Let every American, every lover of liberty, every well wisher to his posterity, swear by the blood of the Revolution, never to violate in the least particular, the laws of the country; and never to tolerate their violation by others.

As the patriots of seventy-six did to the support of the Declaration of Independence, so to the support of the Constitution and Laws, let every American pledge his life, his property, and his sacred honor; let every man remember that to violate the law, is to trample on the blood of his father, and to tear the charter of his own, and his children's liberty.

Let reverence for the laws, be breathed by every American mother, to the lisping babe, that prattles on her lap; let it be taught in schools, in seminaries, and in colleges; let it be written in Primers, spelling books, and in Almanacs; let it be preached from the pulpit, proclaimed in legislative halls, and enforced in courts of justice. And, in short, let it become the political religion of the nation; and Let the old and the young, the rich and the poor, the grave and the gay, of all sexes and tongues, and colors and conditions, sacrifice unceasingly upon its altars.

While ever a state of feeling, such as this, shall universally, or even, very generally prevail throughout the nation, vain will be every effort, and fruitless every attempt, to subvert our national freedom.

- Abraham Lincoln, January 27, 1838
  Address Before the Young Men's Lyceum of Springfield, Illinois

Monday, March 30, 2009

Looking back at Lincoln: On March 30, 1865

In March of 1865, President Lincoln, Mrs. Lincoln and their son Tad visited Grant's Headquarters in City Point, Virginia - near Petersburg, on the James River.

The family arrived March 24th aboard the 'The River Queen,' and stayed (sleeping at night on the river boat) for two weeks. Lincoln frequently met with Grant and occasionally toured nearby battlefields as he anxiously awaited news from the front lines.

By now, everyone believed that an end to the war was imminent. Lincoln wanted to be as close as possible to the culminating actions of the war, and welcomed an escape from the daily pressures of Washington. When asked by General Collis how long he planned to stay, Lincoln apparently replied:

"Well, I am like the western pioneer who built a log cabin. When he commenced he didn't know how much timber he would need, and when he had finished, he didn't care how much he had used up. So you see I came down among you without definite plans, and when I go home I sha'n't regret a moment I have spent with you." (Pfanz.)

Lincoln, Grant and other high-ranking army officers met frequently in City Point to plan the end of the war, and they also planned for the reunification of the nation.

It was apparently on the River Queen that Lincoln dreamed the fateful premonition of his coming death:

Lincoln waited at City Point for news from General Grant that he had taken Petersburg and defeated the Confederate armies led by General Robert E. Lee. During this tense time, Lincoln was aboard the River Queen, a ship docked outside City Point. While on the ship, he had a dream. He dreamt that he was in the White House and walked in on a group of mourners. When he asked a soldier who had died, the soldier replied, "the President."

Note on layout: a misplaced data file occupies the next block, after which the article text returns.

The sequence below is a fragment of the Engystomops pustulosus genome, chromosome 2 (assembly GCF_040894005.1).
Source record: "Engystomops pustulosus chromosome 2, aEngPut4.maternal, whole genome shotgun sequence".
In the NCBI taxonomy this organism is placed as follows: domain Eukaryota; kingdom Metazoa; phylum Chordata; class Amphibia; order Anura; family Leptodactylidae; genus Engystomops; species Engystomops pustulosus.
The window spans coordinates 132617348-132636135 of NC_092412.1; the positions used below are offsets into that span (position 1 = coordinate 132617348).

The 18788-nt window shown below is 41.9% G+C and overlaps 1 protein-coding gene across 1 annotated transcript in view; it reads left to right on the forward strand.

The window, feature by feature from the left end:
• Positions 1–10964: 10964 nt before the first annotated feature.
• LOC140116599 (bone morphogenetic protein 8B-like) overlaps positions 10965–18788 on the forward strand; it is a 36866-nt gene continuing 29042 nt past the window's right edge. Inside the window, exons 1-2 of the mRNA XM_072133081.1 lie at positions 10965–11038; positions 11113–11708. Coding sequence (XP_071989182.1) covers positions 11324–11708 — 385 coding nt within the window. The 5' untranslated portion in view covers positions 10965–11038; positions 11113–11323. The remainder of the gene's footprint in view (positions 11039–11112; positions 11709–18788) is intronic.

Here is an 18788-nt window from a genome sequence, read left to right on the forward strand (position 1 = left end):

As he waited on the river boat for news, Lincoln could hear the sound of gunfire in the distance and could imagine the battles being waged. Lincoln wrote the following letter to Secretary of War Edwin Stanton:

City Point, Va., March 30, 1865-7.30 p.m.

To Edwin M. Stanton

Hon. Secretary of War: I begin to feel that I ought to be at home, and yet I dislike to leave without seeing nearer to the end of General Grant's present movement. He has now been out since yesterday morning, and although he has not been diverted from his programme, no considerable effect has yet been produced, so far as we know here. Last night at 10.15, when it was dark as a rainy night without a moon could be, a furious cannonade, soon joined in by a heavy musketry-fire, opened near Petersburg and lasted about two hours. The sound was very distinct here, as also were the flashes of the guns upon the clouds. It seemed to me a great battle, but the older hands here scarcely noticed it, and, sure enough, this morning it was found that very little had been done. A. LINCOLN.


OR, I, XLVI, III, 280. General John G. Parke telegraphed Colonel Theodore S. Bowers on March 30: "The enemy drove in our pickets on line in vicinity of steadman & made demonstration on other portions of the line. Signal Rockets were thrown up by enemy & general cannonading ensued accompanied with heavy musketry on both sides The main line was not touched, & the picket line re established. The casualties not yet reported. . . ." (DLC-RTL).

Stanton replied on March 31: "I hope you will stay to see it out, or for a few days at least. I have strong faith that your presence will have great influence in inducing exertions that will bring Richmond; compared to that no other duty can weigh a feather. There is . . . nothing to be done here but petty private ends that you should not be annoyed with. A pause by the army now would do harm; if you are on the ground there will be no pause. All well here." (OR, I, XLVI, III, 332).

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